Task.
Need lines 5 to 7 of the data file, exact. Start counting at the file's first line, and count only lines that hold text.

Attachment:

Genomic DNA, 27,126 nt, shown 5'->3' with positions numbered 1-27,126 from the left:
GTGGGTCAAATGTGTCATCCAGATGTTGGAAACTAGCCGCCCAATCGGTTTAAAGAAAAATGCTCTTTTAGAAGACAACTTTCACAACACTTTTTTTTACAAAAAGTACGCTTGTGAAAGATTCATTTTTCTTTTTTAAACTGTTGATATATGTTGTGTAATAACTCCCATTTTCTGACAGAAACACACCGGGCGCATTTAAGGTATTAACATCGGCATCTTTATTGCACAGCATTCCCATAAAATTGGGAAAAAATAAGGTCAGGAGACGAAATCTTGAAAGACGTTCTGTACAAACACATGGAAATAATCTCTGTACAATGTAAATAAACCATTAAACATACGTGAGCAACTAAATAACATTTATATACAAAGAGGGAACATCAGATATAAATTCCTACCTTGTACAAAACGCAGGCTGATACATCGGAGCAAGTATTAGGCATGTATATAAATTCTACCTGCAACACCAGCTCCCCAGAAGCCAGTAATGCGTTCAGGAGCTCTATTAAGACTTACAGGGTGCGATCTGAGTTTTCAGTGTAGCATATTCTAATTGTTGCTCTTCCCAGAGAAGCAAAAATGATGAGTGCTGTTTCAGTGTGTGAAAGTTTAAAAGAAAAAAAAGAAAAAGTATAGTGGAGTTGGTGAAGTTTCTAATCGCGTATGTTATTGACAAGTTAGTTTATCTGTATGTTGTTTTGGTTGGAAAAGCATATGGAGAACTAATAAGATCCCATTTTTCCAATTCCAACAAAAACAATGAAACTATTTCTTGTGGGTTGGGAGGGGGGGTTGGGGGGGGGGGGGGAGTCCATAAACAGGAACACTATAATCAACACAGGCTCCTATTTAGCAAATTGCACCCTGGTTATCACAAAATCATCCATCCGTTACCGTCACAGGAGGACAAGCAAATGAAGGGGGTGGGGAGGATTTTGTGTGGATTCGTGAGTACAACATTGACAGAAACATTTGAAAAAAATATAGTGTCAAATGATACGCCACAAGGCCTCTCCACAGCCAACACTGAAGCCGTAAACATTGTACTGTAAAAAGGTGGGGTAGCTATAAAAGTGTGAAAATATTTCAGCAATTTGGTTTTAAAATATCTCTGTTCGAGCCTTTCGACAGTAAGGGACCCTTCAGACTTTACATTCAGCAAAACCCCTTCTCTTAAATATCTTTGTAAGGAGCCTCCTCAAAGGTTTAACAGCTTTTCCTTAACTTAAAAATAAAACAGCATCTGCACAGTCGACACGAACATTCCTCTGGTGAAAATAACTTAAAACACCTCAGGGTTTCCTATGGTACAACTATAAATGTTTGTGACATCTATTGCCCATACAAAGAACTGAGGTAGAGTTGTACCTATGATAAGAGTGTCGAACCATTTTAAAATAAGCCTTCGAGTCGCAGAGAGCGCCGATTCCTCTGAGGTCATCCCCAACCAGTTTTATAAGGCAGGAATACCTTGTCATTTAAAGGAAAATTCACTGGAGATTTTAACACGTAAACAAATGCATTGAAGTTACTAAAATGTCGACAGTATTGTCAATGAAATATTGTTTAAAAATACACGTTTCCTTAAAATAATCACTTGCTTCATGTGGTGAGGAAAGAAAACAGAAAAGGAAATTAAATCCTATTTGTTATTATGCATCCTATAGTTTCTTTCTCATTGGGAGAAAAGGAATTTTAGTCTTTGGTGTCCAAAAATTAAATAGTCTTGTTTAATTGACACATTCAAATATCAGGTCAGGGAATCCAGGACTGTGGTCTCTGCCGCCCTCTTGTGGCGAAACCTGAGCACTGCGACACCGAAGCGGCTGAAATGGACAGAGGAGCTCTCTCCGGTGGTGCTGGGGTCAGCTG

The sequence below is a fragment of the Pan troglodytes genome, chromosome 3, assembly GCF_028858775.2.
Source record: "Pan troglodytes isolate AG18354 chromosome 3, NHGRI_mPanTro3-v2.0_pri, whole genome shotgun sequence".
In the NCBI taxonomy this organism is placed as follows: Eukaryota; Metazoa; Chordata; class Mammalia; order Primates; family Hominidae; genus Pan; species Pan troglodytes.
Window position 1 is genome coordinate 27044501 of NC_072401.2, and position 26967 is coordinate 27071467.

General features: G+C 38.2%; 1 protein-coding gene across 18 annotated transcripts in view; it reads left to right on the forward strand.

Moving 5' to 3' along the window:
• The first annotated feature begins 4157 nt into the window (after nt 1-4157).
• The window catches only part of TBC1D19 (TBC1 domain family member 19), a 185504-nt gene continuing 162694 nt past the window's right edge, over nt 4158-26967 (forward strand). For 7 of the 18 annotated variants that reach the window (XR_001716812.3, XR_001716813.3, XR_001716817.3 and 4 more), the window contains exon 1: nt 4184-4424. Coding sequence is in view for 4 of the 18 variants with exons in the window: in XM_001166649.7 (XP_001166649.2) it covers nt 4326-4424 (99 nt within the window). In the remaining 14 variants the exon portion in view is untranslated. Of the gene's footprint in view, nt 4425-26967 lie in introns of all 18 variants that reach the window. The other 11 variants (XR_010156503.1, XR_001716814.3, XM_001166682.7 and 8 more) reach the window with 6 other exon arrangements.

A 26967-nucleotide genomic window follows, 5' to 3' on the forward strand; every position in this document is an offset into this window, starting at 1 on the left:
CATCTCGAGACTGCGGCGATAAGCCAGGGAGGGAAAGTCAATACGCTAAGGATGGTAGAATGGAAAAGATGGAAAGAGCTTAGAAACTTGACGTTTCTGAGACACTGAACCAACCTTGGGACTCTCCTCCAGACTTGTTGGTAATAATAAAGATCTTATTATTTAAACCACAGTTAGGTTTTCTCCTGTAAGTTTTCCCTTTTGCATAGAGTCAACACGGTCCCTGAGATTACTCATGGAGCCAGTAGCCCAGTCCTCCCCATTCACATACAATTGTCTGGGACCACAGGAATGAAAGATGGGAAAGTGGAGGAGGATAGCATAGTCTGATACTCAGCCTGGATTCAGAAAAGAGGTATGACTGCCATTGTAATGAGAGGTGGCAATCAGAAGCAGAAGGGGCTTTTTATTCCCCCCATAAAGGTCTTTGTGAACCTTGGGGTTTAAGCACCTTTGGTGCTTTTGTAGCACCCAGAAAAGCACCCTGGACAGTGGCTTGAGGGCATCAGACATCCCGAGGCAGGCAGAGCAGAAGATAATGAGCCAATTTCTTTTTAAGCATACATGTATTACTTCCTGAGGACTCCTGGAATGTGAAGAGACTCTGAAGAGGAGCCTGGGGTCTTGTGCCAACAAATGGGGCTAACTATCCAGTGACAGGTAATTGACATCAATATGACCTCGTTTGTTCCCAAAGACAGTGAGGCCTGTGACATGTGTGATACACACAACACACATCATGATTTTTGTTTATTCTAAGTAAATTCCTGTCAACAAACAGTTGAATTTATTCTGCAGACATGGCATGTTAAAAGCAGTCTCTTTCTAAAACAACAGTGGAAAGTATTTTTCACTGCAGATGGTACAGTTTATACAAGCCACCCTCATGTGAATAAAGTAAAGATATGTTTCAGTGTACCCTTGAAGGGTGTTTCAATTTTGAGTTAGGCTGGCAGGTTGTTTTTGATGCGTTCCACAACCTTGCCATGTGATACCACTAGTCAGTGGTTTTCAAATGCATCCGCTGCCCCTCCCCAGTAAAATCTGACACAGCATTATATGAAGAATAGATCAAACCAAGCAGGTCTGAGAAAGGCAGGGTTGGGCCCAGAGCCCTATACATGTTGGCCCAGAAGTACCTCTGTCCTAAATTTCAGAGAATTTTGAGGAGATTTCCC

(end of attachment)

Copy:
In the NCBI taxonomy this organism is placed as follows: Eukaryota; Metazoa; Chordata; class Mammalia; order Primates; family Hominidae; genus Pan; species Pan troglodytes.
Window position 1 is genome coordinate 27044501 of NC_072401.2, and position 26967 is coordinate 27071467.

General features: G+C 38.2%; 1 protein-coding gene across 18 annotated transcripts in view; it reads left to right on the forward strand.